There are 3 main definitions of gage in English:

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gage1

Line breaks: gage
Pronunciation: /ɡeɪdʒ
 
/
archaic

noun

1A valued object deposited as a guarantee of good faith.
Example sentences
  • The same process, involving distraints and blockade, may be used not only in pleas begun by writ, but also in pleas begun by gage and pledge.
1.1A pledge, especially a glove, thrown down as a symbol of a challenge to fight.

verb

[with object] Back to top  
Offer (an object or one’s life) as a guarantee of good faith: a guide sent to them by the headman of this place gaged his life as a forfeit if he failed

Origin

Middle English: from Old French gage (noun), gager (verb), of Germanic origin; related to wage and wed.

More
  • engage from (Late Middle English):

    Gage is an old word that means ‘a valued object deposited as a guarantee of good faith’ and, as a verb, ‘to give as a pledge’. An Old French word related to wage (Middle English) and wedding ( see marry), it is the root of engage. Engage originally meant ‘give as a pledge’ and ‘pawn or mortgage’, later coming to express the ideas ‘to pledge or guarantee’ and ‘to enter into a contract’. People have been getting engaged to be married since the beginning of the 18th century: the first recorded example is by Henry Fielding ( 1707–54), author of Joseph Andrews and Tom Jones.

Definition of gage in:

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There are 3 main definitions of gage in English:

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gage2

Line breaks: gage

noun& verb

Variant spelling of gauge.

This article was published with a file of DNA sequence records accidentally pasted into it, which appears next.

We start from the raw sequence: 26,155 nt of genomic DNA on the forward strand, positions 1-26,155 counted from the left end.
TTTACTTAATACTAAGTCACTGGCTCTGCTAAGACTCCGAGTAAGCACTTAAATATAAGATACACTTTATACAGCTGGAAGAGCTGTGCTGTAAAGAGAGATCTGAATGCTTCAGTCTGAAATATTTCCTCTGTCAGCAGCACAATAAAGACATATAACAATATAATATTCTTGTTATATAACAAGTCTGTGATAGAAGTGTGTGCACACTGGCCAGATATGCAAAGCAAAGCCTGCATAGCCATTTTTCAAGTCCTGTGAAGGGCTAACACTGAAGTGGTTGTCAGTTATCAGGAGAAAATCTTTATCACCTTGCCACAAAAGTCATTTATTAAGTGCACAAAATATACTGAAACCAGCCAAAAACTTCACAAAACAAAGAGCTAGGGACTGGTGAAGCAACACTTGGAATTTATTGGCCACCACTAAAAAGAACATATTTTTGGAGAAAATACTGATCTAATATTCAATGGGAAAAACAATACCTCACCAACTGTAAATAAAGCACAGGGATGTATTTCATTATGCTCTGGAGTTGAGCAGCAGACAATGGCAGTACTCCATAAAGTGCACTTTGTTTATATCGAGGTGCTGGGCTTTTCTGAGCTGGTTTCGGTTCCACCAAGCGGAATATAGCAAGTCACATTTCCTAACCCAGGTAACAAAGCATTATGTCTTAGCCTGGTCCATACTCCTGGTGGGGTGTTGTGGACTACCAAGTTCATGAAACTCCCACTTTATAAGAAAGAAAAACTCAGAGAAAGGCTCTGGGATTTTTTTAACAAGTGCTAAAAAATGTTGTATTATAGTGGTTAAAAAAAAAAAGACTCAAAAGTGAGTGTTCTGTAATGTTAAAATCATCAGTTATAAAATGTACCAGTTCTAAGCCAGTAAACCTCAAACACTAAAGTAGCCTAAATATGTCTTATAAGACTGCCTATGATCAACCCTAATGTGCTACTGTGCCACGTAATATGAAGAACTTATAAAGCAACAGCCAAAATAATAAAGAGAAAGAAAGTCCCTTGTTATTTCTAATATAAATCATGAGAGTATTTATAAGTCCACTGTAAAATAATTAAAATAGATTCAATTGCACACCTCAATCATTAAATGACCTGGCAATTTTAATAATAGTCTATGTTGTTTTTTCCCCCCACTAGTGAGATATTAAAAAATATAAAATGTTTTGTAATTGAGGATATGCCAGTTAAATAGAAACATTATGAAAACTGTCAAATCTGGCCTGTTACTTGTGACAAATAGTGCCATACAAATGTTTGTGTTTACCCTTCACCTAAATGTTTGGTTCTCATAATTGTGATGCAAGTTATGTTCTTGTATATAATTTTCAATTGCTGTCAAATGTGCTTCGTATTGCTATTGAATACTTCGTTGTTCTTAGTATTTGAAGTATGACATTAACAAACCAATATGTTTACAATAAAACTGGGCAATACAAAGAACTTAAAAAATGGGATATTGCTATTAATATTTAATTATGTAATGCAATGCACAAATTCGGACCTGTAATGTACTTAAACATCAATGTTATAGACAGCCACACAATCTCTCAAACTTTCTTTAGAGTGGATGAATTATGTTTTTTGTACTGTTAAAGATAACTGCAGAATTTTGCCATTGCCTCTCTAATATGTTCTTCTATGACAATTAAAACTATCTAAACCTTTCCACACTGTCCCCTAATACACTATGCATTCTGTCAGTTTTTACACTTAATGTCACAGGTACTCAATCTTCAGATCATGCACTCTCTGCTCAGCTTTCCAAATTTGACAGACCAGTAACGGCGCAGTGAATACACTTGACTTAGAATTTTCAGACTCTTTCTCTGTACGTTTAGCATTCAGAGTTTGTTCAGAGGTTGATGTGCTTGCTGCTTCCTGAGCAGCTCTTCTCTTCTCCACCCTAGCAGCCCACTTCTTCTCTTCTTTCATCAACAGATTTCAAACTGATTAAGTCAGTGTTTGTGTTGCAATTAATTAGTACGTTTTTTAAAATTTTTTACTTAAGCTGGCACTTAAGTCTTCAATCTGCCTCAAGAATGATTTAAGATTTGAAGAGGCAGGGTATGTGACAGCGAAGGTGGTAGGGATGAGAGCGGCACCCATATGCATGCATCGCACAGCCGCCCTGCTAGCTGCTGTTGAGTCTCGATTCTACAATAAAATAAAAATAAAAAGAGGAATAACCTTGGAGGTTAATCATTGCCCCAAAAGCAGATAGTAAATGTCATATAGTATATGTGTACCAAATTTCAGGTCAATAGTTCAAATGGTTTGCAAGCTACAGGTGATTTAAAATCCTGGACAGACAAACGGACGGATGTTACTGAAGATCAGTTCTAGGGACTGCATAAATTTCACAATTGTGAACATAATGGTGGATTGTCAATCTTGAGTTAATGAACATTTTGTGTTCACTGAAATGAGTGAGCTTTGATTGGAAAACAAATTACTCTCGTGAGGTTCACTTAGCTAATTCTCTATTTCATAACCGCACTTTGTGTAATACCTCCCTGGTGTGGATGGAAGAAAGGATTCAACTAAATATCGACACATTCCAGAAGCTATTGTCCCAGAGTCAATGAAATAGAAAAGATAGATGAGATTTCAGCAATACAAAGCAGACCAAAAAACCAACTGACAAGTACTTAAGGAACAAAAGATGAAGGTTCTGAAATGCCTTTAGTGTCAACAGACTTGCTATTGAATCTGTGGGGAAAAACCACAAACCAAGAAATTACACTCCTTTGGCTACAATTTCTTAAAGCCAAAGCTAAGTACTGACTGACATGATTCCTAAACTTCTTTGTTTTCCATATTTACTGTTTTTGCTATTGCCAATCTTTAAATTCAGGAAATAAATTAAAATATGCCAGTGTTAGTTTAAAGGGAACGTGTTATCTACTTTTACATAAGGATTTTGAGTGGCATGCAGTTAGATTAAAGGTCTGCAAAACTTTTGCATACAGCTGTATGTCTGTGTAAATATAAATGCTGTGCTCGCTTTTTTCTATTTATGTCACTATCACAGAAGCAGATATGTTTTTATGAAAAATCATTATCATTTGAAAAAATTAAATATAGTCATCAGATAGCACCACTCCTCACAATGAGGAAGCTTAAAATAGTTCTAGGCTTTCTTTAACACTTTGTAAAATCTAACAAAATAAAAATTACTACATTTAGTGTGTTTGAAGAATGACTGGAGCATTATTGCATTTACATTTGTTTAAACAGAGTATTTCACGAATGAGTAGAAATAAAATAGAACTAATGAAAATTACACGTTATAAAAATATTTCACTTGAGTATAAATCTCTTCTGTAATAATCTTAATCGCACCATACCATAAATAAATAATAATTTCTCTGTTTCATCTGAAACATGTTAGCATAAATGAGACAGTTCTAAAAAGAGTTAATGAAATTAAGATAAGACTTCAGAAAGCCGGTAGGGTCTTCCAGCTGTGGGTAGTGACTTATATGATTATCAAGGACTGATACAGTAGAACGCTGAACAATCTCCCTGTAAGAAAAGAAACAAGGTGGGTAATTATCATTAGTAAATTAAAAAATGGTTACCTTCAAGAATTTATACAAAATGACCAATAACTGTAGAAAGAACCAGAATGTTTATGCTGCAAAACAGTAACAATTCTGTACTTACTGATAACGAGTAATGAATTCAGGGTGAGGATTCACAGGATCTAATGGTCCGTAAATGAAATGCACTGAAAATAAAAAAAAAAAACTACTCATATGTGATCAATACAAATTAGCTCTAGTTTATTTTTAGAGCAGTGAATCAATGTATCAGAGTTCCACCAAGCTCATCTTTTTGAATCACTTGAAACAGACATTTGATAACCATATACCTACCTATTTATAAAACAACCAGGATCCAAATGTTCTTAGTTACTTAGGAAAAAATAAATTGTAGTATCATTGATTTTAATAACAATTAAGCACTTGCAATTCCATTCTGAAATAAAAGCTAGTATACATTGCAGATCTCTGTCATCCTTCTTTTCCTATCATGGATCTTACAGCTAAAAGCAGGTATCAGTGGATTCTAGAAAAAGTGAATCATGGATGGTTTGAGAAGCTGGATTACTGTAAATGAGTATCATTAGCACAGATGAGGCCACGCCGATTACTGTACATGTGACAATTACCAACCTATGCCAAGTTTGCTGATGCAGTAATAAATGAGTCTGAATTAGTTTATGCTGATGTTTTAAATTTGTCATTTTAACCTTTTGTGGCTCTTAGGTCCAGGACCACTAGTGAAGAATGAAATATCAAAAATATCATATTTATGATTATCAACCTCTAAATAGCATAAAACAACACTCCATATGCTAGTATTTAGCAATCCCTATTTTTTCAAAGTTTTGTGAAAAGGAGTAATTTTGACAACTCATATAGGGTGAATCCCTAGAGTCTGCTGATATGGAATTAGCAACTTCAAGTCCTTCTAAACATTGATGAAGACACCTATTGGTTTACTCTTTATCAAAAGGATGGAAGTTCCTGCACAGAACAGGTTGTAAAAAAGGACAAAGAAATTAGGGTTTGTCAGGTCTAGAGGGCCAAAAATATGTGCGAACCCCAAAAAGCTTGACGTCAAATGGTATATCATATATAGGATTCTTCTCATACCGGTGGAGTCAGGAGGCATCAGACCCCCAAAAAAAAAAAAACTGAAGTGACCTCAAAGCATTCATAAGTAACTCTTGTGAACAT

Definition of gage in:

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There are 3 main definitions of gage in English:

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gage3

Line breaks: gage
Pronunciation: /ɡeɪdʒ
 
/

noun

Another term for greengage.
Example sentences
  • For a crop of apples, pears, plums, damsons, gages or cherries, which are left outside all year round, try dwarf and pyramid fruit trees.
  • Thomas Rivers brought it to England where it became the seed of a worthy line of gages propagated in his nursery at Sawbridgeworth.

Origin

mid 19th century: from the name of Sir William Gage (1657–1727), the English botanist who introduced it to England.

More
  • engage from (Late Middle English):

    Gage is an old word that means ‘a valued object deposited as a guarantee of good faith’ and, as a verb, ‘to give as a pledge’. An Old French word related to wage (Middle English) and wedding ( see marry), it is the root of engage. Engage originally meant ‘give as a pledge’ and ‘pawn or mortgage’, later coming to express the ideas ‘to pledge or guarantee’ and ‘to enter into a contract’. People have been getting engaged to be married since the beginning of the 18th century: the first recorded example is by Henry Fielding ( 1707–54), author of Joseph Andrews and Tom Jones.

Definition of gage in:

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